And then of course there was Agnus. Agnus hit in 1972, and unpredictably just sat over the northeastern states in a holding pattern, dumping something like 12 inches of water all over Pennyslvania in a 24 hour period. My hometown was flooded, everything around the Susquehanna River were flooded, camping grounds in the mountains were flooded. Agnus was "the big one" in Pennsylvania.

Anyway, I was just thinking about this flood stuff while I was eating dinner.

When the Levee Breaks
If it keeps on rainin’, levee’s goin’ to break,
If it keeps on rainin’, levee’s goin’ to break,
When the levee breaks I’ll have no place to stay.
Mean old levee taught me to weep and moan,
Mean old levee taught me to weep and moan,
Got what it takes to make a mountain man leave his home,
Oh, well, oh, well, oh, well.
All last night sat on the levee and moaned,
All last night sat on the levee and moaned,
Thinkin’ ’bout me baby and my happy home.


I think the government had prior knowledge of the hurricane.

3D Ultrasound

Looks like his dad, ain't?

"Hast thou not poured me out as milk, and curdled me like cheese? Thou hast clothed me with skin and flesh, and hast fenced me with bones and sinews." -- Job 10:10, 11.

Psalm 139

12 Yea, darkness hideth not from thee,
but night doth shine as day:
To thee the darkness and the light
are both alike alway.

13 For thou possessed hast my reins,
and thou hast covered me,
When I within my mother's womb
enclos├Ęd was by thee.

14 Thee will I praise; for fearfully
and strangely made I am;
Thy works are marv'llous, and right well
my soul doth know the same.

15 My substance was not hid from thee,
when as in secret I
Was made; and in earth's lowest parts
was wrought most curiously.

16 Thine eyes my substance did behold,
yet being unperfect;
And in the volume of thy book
my members all were writ;

Which after in continuance
were fashioned ev'ry one,
When as they yet all shapeless were,
and of them there was none.

Tuesday, September 06, 2005


I'm sipping my Vermouth and Bourbon, wondering why everyone's going with "Hmmm" as the title of their blog entry today. As I mentioned, we took a little trip over the weekend. We went down to see my dad again, who lives in a cool house in the mountains in Virginia. Daniel calls him "Happy Pappy Mountain Man." On Saturday, we drove along part of Skyline Drive, which was really cool. Pictures don't really do it justice, but here's the boys overlooking the Shenandoah Valley:
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And the girls:
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We stopped in at the visitors' center, where they had some stuff to buy, a short film about the Valley, and an exhibit about the wildlife in the area.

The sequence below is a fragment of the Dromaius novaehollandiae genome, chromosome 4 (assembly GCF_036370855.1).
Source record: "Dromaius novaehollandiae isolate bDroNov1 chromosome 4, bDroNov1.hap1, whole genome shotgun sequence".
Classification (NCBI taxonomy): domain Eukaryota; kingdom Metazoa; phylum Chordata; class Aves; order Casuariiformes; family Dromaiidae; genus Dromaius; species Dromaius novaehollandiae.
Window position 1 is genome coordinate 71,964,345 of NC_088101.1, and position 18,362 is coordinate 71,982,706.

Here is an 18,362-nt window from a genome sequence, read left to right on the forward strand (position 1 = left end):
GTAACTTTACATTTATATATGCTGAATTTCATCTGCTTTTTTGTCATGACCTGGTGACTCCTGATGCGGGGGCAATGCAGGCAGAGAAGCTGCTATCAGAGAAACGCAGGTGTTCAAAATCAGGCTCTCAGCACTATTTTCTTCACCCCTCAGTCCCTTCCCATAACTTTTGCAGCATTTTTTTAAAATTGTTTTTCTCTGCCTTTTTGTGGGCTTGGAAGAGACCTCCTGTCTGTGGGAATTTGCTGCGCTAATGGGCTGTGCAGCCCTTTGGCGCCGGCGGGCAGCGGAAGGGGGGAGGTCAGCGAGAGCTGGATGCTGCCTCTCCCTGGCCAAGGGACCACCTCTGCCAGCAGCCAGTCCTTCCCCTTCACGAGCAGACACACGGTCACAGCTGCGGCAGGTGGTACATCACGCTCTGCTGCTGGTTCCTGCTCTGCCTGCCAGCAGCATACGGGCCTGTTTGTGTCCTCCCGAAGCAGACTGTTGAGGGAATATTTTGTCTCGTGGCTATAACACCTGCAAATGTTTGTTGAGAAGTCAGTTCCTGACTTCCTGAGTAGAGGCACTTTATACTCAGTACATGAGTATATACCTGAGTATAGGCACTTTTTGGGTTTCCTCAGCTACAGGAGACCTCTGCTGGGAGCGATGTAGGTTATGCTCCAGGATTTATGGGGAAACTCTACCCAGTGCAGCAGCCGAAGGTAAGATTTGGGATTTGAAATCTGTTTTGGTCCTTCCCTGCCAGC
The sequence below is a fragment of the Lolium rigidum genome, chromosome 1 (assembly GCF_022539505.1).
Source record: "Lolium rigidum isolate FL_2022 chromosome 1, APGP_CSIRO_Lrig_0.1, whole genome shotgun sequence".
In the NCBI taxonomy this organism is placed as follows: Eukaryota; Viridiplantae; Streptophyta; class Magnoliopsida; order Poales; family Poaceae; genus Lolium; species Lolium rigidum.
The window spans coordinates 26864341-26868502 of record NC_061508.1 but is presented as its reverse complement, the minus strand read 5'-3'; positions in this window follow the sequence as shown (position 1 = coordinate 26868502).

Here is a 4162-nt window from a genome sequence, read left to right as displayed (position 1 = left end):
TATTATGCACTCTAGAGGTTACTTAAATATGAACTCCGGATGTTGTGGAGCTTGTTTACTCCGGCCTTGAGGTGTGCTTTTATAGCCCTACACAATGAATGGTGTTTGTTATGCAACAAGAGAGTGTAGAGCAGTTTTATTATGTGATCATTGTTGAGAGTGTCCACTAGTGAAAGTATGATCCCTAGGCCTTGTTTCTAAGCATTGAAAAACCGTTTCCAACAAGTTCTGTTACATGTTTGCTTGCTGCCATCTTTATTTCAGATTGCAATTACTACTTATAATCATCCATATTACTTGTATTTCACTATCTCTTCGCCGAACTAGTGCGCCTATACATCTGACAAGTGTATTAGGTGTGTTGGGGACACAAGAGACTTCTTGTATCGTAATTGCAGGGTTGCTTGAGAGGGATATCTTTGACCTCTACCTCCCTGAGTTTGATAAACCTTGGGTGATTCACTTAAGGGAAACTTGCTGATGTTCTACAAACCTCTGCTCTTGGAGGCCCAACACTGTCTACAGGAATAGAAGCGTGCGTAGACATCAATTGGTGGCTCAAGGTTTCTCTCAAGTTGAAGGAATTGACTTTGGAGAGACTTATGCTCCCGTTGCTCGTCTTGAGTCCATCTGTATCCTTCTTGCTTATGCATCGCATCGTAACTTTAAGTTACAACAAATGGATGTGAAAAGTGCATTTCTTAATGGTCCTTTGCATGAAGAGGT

"Lookit dat cute bear, dad!"
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There were some places to go hiking off of Skyline Drive, some places had waterfalls and stuff. Next time we go, we may plan to do some hiking. This time we were just scoping the place out.
We spent the Lord's Day with my dad, which was kinda nice. I guess that's about it for the trip. I mean, there's other stuff, but I don't wanna bore anyone or anything. Oh, one more thing. These same four deer came by my dad's place, every day, looking up towards the porch asking us to throw apples at them, so we did:
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In other news: This refridgerator we just got, it keeps breaking. I mean everything about it keeps breaking. The ice-maker, dead. Water was shooting out the front spontaneously, so we shut off the water. The control panel in the front shorted out. Not cold enough in the fridge. Today I noticed the door handle got cracked somehow. I hate this fridge and it makes me angry. Not as angry as my kitchen floor makes me (I TOLD YOU NOT TO ASK).

Tonight we ate grilled pizza, made with the recipe Mrs. K gave us, and while I was eating it I was reminded that I love my Christian friends and should be around them more.

Before we at grilled pizza, I went to karate class where a large man named Glenn beat me up good. Glenn's a physician, but all he did was cause me pain tonight. It was fun though, and what hurts today will be stronger tomorrow.

Monday, September 05, 2005

Sweet Vermouth

We just got back from a weekend trip. I plan on posting about it later, but for now, as I sip my sweet vermouth, I want everyone to know that extra-dry vermouth is a hundred times better.